Interview with Ashot Tigranyan on

Spanish Version


English Version

Could you tell us a little the origin and formation of the Classical Concert Chamber Orchestra (CCCO)?

The Classical Concert Chamber Orchestra was created with the intention of honoring the
distinct and iconic style of the Old Russian School. I was educated at the Moscow State
Conservatory alongside legendary Russian Violinist Leonid Kogan, and after I left Russia and
came to America, I wanted to continue to spread my grand style of music. My mission with this
orchestra is to reconstitute the old language of the violin playing and music making. Classical
Concert Chamber Orchestra was originally founded in 2006 in California and has since
performed in many cities across the United States. In 2012, the orchestra began its first tours of
Europe. In an effort to both reproduce and recreate the form and sound of a traditional chamber
orchestra, our ensemble of roughly thirty virtuoso musicians works closely to achieve my
personal vision and is modeled after chamber orchestras of the Baroque and Classical eras.

During the month of February you are touring Spain, what might we anticipate for the programs and the role of this tour?

We are now traveling back to Spain for the fourth time on tour and I am really looking
forward to it. Our tour of Spain begins February 5, 2014, in Valencia at the Palau de le Musica.
We are spending most of our time in Northern Spain and will be performing in Valencia,
Zaragoza, Madrid, A Coruña, Valladolid, Barcelona, San Sebastian, Pamplona, and Bilbao, with
a special performance in Montpellier, France, anticipating our tour in this country in april 2015. I
enjoy being able to spread the Russian school where I belong and its special sound throughout
Spain. The musical heritage in Spain, its culture, food, and people; it is one of my favorite
countries. The CCC Orchestra has had a lot of success in Spain, and I feel that our music and
unique presence is lauded there. The desire to continue this tradition of music is exceptionally
strong in Spain.
We will present a great selection of pieces for both solo violin and orchestra.The first part of
the Spanish program includes celebrated concertos from Antonio Vivaldi and Wolfgang A.
Mozart, while the second half of this program features pieces by Spanish composers such as
Manuel de Falla and “highlight” the “Carmen Fantasy Op. 25” by Pablo Sarasate. The concerts
in Zaragoza on February 8th, Madrid on February 10th, and Barcelona on February 18th will
feature the great soprano Virginia Tola, who will be singing the famous “Seven Popular Spanish
Songs” by Manuel de Falla along with CCCO.

You come from the legendary violin school, Leonid Kogan, which has one of the most prestigious followers. How do this model develop in your students?

The CCC Orchestra is not necessarily a group of my students, but rather a collection of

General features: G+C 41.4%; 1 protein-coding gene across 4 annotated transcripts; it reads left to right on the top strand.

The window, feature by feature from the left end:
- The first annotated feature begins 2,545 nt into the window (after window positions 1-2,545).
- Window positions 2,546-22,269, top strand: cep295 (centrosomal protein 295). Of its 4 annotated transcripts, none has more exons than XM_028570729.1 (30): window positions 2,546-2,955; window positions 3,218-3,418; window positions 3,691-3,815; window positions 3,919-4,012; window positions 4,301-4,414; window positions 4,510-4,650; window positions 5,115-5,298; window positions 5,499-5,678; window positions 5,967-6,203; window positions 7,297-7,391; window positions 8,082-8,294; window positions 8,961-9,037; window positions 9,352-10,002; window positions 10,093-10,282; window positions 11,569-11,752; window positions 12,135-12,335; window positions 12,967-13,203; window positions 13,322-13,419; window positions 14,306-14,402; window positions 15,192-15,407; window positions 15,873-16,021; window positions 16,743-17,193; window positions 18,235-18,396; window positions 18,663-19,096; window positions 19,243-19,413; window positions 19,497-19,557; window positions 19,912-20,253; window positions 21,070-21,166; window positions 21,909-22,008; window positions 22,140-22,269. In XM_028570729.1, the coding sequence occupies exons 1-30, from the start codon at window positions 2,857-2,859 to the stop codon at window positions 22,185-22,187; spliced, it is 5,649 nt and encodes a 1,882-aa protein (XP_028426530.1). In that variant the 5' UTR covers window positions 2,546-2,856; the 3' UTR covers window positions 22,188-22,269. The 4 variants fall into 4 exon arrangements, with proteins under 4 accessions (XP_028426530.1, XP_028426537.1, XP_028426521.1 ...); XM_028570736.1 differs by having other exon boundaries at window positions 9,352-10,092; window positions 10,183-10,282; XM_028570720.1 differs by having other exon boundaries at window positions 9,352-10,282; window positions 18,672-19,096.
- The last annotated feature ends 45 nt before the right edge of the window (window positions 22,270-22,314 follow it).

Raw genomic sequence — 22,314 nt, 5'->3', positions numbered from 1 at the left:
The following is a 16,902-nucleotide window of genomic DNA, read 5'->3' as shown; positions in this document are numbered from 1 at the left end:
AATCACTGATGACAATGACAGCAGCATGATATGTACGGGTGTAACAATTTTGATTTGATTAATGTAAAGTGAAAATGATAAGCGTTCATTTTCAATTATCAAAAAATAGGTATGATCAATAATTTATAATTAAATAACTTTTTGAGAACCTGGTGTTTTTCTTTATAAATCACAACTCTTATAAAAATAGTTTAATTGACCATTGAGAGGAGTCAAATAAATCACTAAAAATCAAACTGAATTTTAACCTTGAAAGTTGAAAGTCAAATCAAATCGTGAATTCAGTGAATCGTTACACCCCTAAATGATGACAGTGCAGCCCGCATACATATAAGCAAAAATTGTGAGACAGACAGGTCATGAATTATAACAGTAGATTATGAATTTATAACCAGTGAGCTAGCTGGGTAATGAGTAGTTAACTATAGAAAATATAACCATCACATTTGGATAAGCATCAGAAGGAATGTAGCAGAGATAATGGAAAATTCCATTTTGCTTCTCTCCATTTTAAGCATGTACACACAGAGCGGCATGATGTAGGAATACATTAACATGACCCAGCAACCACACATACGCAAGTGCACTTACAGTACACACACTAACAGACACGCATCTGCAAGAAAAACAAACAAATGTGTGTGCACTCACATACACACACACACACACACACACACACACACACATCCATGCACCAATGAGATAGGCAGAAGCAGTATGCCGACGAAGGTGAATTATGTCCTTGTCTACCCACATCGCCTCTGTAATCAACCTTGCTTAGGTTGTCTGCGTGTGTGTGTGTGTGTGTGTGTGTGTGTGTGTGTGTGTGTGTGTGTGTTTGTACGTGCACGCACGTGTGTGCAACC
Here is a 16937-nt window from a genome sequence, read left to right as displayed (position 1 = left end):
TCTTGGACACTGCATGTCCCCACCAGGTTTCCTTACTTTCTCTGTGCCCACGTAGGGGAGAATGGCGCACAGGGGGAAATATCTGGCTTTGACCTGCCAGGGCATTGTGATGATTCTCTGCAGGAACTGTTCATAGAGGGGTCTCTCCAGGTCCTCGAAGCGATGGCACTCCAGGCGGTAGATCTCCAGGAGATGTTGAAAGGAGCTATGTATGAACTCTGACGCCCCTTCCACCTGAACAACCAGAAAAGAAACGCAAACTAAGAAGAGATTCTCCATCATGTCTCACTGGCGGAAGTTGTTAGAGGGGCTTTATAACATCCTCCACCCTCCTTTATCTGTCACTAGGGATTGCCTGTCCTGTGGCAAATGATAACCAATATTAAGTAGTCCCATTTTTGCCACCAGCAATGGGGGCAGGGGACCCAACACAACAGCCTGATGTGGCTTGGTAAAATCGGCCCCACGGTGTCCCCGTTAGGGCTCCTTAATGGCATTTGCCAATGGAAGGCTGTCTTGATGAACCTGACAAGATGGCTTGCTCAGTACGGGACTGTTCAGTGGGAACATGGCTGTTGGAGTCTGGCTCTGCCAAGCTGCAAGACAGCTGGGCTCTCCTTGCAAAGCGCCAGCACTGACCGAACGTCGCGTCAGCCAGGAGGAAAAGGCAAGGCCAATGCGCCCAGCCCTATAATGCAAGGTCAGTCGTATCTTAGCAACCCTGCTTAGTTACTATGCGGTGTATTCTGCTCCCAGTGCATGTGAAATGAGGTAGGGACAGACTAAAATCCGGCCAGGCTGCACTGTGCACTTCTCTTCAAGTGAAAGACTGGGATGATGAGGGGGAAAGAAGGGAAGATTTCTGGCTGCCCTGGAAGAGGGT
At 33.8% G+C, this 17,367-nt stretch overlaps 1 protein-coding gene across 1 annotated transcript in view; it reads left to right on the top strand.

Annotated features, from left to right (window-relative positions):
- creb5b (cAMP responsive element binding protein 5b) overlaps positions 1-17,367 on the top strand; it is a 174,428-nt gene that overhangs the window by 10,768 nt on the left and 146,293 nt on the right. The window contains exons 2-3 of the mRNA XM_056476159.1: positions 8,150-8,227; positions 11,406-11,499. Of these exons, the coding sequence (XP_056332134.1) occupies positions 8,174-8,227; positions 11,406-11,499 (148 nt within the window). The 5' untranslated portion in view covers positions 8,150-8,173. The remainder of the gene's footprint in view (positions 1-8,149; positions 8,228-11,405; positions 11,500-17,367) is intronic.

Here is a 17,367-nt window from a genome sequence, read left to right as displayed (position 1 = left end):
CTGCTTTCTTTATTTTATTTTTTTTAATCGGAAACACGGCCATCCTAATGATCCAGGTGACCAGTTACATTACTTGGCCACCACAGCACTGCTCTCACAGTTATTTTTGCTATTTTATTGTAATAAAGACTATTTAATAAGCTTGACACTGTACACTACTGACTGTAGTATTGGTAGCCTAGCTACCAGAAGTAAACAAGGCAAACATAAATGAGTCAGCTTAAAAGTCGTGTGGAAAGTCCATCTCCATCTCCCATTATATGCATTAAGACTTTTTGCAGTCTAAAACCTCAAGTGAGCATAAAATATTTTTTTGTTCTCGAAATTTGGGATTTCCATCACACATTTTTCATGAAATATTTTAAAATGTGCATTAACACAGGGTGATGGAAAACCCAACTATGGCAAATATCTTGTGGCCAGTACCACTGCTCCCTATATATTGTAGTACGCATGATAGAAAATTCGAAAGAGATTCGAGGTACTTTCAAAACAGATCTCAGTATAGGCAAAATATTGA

musicians that have learned to follow my direction and play in my style. They represent my form
and sound as a collective and must learn to follow alignment and vibrato coordination. The
Orchestra is not so much my students as it is individual musicians practiced in the same old
style in order to share a unified tradition of performance with the audience. My own personal
style of play and performance evokes the old practice, focusing in producing an evolving sound
and special color imitating the human voice. When played correctly, the harmony of this
Orchestra speaks in a voice that echoes my formal education and the string tradition of the Old
Rusian School. The ultimate goal of this Orchestra is to capture the essence of this traditional
school in a smaller and more intimate environment. The beauty of this style is in its connection
to the past and that is what we, as a chamber orchestra, hope to convey in our performances.

What are the mainstays on which it is based and works the CCCO? And his repertoire, where it begins and where it ends?

Unlike most chamber orchestras, CCC Orchestra does not have a separate conductor. I act as
a performing conductor within the orchestra itself. This position allows me to continue playing
the violin while leading the direction of my fellow musicians. As a performing conductor, I am
able to utilize both my skills as a solo violinist and conductor to perform an extensive concerto
repertoire. My inclusion and navigation of the orchestra emphasizes our unified sound. Our
repertoire includes a number of music selections by Bach, Vivaldi, Mozart, Sarasate,
Tchaikovsky, Paganini, among others. These performances are also joined by personal
arrangements led by me playing the violin. Our repertoire is marked by its foundation in the old
Russian school of classical music and reflects sounds reminiscent of the Romantic era as well.
With a style founded in formal tradition, both CCC Orchestra and I seek to spread the legacy of
this style of music making.